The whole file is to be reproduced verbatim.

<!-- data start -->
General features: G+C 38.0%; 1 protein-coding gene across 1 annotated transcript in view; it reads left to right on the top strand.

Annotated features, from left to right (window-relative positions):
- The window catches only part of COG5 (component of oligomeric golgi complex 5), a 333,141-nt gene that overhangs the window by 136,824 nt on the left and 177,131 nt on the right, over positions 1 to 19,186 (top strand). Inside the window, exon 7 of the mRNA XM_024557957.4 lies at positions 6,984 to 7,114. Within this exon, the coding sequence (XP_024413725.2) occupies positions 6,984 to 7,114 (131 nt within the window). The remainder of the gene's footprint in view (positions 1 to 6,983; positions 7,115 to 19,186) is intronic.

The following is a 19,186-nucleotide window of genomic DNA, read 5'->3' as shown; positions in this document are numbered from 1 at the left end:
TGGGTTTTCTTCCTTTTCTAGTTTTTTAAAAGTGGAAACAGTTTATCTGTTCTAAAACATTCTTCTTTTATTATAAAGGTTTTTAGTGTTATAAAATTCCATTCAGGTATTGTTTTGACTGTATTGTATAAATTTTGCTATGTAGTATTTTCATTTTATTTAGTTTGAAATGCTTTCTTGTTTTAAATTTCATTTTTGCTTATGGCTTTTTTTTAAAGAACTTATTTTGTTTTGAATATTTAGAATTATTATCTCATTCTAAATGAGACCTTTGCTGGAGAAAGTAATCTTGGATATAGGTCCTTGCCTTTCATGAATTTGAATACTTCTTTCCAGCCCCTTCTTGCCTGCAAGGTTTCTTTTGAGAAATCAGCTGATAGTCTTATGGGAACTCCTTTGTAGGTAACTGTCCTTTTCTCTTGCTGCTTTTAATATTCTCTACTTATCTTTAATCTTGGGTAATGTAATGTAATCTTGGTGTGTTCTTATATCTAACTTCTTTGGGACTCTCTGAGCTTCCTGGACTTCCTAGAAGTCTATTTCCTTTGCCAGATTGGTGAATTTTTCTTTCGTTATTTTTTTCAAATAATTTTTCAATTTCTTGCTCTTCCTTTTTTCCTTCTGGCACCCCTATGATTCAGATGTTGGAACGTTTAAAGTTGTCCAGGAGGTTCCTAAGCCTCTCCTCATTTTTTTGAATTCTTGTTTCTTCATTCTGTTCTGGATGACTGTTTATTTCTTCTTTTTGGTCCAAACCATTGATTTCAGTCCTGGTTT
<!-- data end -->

General features: G+C 38.0%; 1 protein-coding gene across 1 annotated transcript in view; it reads left to right on the top strand.

Annotated features, from left to right (window-relative positions):
- The window catches only part of COG5 (component of oligomeric golgi complex 5), a 333,141-nt gene that overhangs the window by 136,824 nt on the left and 177,131 nt on the right, over positions 1 to 19,186 (top strand). Inside the window, exon 7 of the mRNA XM_024557957.4 lies at positions 6,984 to 7,114. Within this exon, the coding sequence (XP_024413725.2) occupies positions 6,984 to 7,114 (131 nt within the window). The remainder of the gene's footprint in view (positions 1 to 6,983; positions 7,115 to 19,186) is intronic.

The following is a 19,186-nucleotide window of genomic DNA, read 5'->3' as shown; positions in this document are numbered from 1 at the left end:
TGGGTTTTCTTCCTTTTCTAGTTTTTTAAAAGTGGAAACAGTTTATCTGTTCTAAAACATTCTTCTTTTATTATAAAGGTTTTTAGTGTTATAAAATTCCATTCAGGTATTGTTTTGACTGTATTGTATAAATTTTGCTATGTAGTATTTTCATTTTATTTAGTTTGAAATGCTTTCTTGTTTTAAATTTCATTTTTGCTTATGGCTTTTTTTTAAAGAACTTATTTTGTTTTGAATATTTAGAATTATTATCTCATTCTAAATGAGACCTTTGCTGGAGAAAGTAATCTTGGATATAGGTCCTTGCCTTTCATGAATTTGAATACTTCTTTCCAGCCCCTTCTTGCCTGCAAGGTTTCTTTTGAGAAATCAGCTGATAGTCTTATGGGAACTCCTTTGTAGGTAACTGTCCTTTTCTCTTGCTGCTTTTAATATTCTCTACTTATCTTTAATCTTGGGTAATGTAATGTAATCTTGGTGTGTTCTTATATCTAACTTCTTTGGGACTCTCTGAGCTTCCTGGACTTCCTAGAAGTCTATTTCCTTTGCCAGATTGGTGAATTTTTCTTTCGTTATTTTTTTCAAATAATTTTTCAATTTCTTGCTCTTCCTTTTTTCCTTCTGGCACCCCTATGATTCAGATGTTGGAACGTTTAAAGTTGTCCAGGAGGTTCCTAAGCCTCTCCTCATTTTTTTGAATTCTTGTTTCTTCATTCTGTTCTGGATGACTGTTTATTTCTTCTTTTTGGTCCAAACCATTGATTTCAGTCCTGGTTT